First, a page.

Introduction

An increasing number of medical marijuana users find advantages from cannabis-infused foods known as “edibles” in treating medical conditions. Unlike smoking cannabis, edibles are introduced to the body through the gastrointestinal tract and processed by the liver before entering the bloodstream, converting the THC into the more potent cannabinoid 11-hydroxy-THC, which exudes a stronger, more sedative effect, making marijuana edibles especially suitable for patients with disorders like chronic pain or insomnia.

Patients who ingest cannabis feel effects within 45 to 90 minutes that last up to 10 hours.[1] It is important to time dosing and avoids overlap. Many people get impatient and take additional medication too soon. Producing edibles at home allows for customization, but the resulting dosage can be impossible to determine without proper testing at one’s disposal. Determine your ideal dosage by taking a small amount and waiting 90 minutes.

Potency and Taste of Marijuana

Cannabis edibles vary in potency and taste. THC is not water soluble, so it is best to prepare it with fatty or oily substances. You can infuse any fatty or oily substance with THC, from olive oil to peanut butter. THC binds to fat as the body absorbs it and the liver will process it rather than send it directly to the bloodstream. Liver processing lengthens duration to 3-12 hours, depending on user variables and dosage, compared to smoking at 1-3 hours. The rate at which one metabolizes energy has an effect on the degree of potency felt.

Keep that in mind when dosing and increase fat intake to increase THC absorption. Proper dosing requires proper medication. The ideal target dose of an edible is approximately 20 mg. However, the strength and quality of an edible are determined by the quality and quantity of the marijuana that you use. Don’t expect to improve mediocre flower product quality by altering its state.

Photos courtesy of Ryley Leech

Taste and color of the final product are determined by the amount of chlorophyll leftover from processing. Butter is in a wide array of recipes; as such it is an ingredient of choice for culinary infusions. Quality cannabutter results from slow processing. The goal is to heat the THC enough to detach from plant matter, without extracting excess chlorophyll or burning the THC off by using too much heat. Quality taste requires close attention and slow processing, making a crock-pot an ideal and easy tool for making cannabutter. Substitute a regular stockpot when a crock-pot is unavailable. The general principles and directions remain the same.

Ingredients

1 lb. butter (4 sticks)

1 oz. of quality bud or trim

½ cup of water

Tools

Crock-pot ideally (or stock pot)

Cheesecloth

Grinder

Medium to large bowl for straining that can be covered and refrigerated.

Step-By-Step Cooking Directions:

Total time: 4-8 hrs. (Be patient. May be shortened at the cost of potency and taste.)

You can reduce the recipe proportionately to accommodate smaller batches. An equivalent is to use 1 stick of butter for 7 grams of bud or trim. Water is used to prevent burning and does not necessarily require adjustment as you will ultimately strain it from the final product.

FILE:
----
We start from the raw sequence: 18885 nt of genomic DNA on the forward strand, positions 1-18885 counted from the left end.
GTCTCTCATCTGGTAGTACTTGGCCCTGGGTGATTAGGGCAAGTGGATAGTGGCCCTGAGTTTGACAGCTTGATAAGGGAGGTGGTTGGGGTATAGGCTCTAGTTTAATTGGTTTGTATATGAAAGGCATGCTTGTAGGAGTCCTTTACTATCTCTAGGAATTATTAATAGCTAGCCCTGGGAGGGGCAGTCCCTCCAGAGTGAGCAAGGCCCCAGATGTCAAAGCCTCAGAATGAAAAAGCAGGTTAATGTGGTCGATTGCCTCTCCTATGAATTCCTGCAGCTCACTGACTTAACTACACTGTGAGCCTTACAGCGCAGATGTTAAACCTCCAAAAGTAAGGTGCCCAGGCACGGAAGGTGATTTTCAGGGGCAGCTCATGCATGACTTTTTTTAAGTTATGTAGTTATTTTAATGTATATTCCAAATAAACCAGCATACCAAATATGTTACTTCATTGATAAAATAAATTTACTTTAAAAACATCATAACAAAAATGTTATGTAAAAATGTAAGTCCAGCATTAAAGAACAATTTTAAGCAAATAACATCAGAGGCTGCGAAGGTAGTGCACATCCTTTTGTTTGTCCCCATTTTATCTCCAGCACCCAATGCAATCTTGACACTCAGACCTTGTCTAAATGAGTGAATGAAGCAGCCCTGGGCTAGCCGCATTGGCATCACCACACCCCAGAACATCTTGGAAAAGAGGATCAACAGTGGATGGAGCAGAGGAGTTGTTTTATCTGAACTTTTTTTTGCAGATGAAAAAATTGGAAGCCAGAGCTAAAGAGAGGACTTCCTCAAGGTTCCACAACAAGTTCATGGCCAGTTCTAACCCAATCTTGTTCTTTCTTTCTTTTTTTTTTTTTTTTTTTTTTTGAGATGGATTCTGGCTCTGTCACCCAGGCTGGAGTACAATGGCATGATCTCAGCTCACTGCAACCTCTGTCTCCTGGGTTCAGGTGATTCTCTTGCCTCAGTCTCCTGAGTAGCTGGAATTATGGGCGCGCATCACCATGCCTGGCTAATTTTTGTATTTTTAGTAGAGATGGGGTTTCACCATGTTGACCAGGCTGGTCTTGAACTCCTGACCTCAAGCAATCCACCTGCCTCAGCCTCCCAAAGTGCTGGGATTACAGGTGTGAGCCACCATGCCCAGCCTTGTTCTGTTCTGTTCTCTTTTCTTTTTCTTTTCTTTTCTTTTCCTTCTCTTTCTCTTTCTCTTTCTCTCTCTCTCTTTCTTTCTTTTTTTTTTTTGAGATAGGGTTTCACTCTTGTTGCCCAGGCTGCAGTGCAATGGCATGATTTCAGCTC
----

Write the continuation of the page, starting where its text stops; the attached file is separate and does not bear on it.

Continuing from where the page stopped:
Slice each butter stick into 1-tablespoon cubes to improve melting consistency. The lines around the wrapper indicate this measure as a guide. Grind the bud or trim. Add all ingredients to the crockpot, ensuring that you coat the bottom with water. It may require additional water may to prevent excessive heating and loss of THC.

Set the crock-pot to its lowest setting. Keep an eye on the ingredients, stirring the butter only to improve melting consistency initially until complete. Once the ingredients have heated and melted, continue on low heat until steam begins to evaporate from the mixture. Once evaporation begins, turn off the crock-pot and allow the ingredients to cool. Timing varies upon the crock-pot used. Be patient.

Once cooled, repeat the heating process again, allowing the mixture to reach the point of evaporation for no more than a few minutes before turning it off and cooling it once more. Complete the low heating process 3 times to ensure all the THC has detached from the plant matter without evaporating away with the water.

After heating the mixture a third time, rather than cooling the ingredients together, separate the plant matter from the water and cannabutter. To do this, cover the bowl with cheesecloth, creating a strainer, and slowly pour all the ingredients over the cheesecloth, such that the water and butter fall into the bowl, while the plant matter remains on top of the cheesecloth.

Remove the cheesecloth, twist it, and drain any excess butter left within into the bowl. Cover the bowl and refrigerate it for a couple of hours. Water separates from the butter mixture at the top, which hardens upon cooling. Once hardened, the cannabutter quickly pops out. Simply scrape around the edge of the bowl and lift to remove the hardened butter on top. Only processing water is left behind, and you can divide and sort the resulting cannabutter like any other butter.

[1] http://www.marijuanagrowershq.com/how-best-to-use-medical-marijuana-smoking-vs-edibles-and-tinctures/

 

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Quantum9

Quantum9

Quantum 9, Inc. is a Chicago, IL-based cannabis consulting firm. We specialize in getting high net worth individuals and private equity cannabis business licenses to cultivate, manufacture and dispense marijuana. We have over 50 marijuana consultants that work for the company, and we have practiced in 12 countries. Our areas of expertise include permit acquisition, team building, employee training planning, and process planning. We help clients fully maximize the potential of any cannabis cultivation, processing, and dispensary business.

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